In 1970, Wisconsin Senator Gaylord Nelson got April 22 dedicated as Earth Day – a day for a national teach-in to educate all of us to the damages we were causing to our environment and to our health. He had been motivated by seeing the ravages of the massive Santa Barbara Oil spill the previous year. He realized that if he could infuse the energy of the anti-war protest with the emerging public awareness about water and air pollution, it could force environmental protection onto the national agenda.

Earth Day celebrations and teach-ins occurred on 2000 college campuses, 10,000 secondary schools, and thousands of communities across the country. It is estimated that 20 million people participated in non-violent demonstrations and teach-ins.

I remember participating on my college campus (Franklin and Marshall College). It was a beautiful day with music and banners. We had local speakers and booths. It was fun but also very visceral to look at pictures of the mess we were causing to our streams, forests, oceans, soils, and communities. I came away thinking that it was up to our generation to save the Earth.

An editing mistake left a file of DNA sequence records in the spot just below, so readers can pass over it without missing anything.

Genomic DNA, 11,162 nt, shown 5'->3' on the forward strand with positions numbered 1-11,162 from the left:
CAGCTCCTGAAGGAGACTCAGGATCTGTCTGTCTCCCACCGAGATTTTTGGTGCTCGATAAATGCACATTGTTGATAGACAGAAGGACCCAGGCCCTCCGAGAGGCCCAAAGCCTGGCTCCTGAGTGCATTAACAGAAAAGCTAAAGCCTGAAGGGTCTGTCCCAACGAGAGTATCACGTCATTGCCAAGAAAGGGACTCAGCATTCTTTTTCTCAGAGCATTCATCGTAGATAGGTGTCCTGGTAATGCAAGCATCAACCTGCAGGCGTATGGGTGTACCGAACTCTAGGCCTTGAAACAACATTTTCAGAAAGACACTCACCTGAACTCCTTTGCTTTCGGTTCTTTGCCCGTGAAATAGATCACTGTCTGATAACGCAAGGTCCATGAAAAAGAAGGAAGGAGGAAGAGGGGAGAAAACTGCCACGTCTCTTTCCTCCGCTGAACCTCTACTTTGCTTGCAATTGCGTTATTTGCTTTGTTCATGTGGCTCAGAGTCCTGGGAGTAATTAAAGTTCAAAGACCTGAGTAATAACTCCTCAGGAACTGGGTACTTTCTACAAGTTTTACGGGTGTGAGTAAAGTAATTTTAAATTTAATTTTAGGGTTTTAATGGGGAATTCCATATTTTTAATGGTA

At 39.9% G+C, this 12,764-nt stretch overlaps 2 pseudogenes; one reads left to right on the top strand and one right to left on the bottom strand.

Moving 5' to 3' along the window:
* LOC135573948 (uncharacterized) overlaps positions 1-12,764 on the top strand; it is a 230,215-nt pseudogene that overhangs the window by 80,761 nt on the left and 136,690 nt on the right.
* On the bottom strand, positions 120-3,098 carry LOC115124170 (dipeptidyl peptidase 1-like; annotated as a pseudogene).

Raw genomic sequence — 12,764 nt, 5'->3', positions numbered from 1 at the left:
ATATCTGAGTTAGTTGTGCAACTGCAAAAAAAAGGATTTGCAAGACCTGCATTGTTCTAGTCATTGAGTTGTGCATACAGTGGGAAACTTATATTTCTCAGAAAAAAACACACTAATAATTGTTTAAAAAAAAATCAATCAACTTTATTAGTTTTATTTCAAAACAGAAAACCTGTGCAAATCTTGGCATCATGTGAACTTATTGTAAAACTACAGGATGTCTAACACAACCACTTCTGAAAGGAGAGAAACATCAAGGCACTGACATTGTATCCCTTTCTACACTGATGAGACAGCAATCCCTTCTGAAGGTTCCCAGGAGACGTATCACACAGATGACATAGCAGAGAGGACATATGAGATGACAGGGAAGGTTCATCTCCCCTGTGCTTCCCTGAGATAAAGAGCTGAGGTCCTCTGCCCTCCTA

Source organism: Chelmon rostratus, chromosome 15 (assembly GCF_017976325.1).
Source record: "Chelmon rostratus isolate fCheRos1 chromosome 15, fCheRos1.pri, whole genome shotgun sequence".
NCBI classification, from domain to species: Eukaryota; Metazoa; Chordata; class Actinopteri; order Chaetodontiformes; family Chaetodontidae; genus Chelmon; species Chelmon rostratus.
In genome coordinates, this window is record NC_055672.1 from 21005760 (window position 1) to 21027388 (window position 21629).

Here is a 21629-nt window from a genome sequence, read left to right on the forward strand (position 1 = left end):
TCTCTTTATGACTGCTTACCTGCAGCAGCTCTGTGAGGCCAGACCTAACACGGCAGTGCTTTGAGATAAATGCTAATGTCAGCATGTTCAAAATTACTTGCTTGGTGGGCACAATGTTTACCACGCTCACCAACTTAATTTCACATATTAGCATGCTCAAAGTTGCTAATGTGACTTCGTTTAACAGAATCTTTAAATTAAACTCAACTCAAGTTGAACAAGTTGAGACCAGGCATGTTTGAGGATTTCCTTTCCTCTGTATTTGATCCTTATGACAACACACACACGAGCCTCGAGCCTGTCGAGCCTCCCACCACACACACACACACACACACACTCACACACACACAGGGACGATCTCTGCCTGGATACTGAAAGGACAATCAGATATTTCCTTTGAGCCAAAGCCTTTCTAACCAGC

climate man people street

Photo by Markus Spiske on

Fortunately, the movement was supported by both Republicans and Democrats, by young and old. That teach-in led to the creation of the EPA and passage of Clean Air, Clean Water, and the Endangered Species Acts. The steps lead to the legal framework that has allowed us to accomplish a great deal over the past 50 years.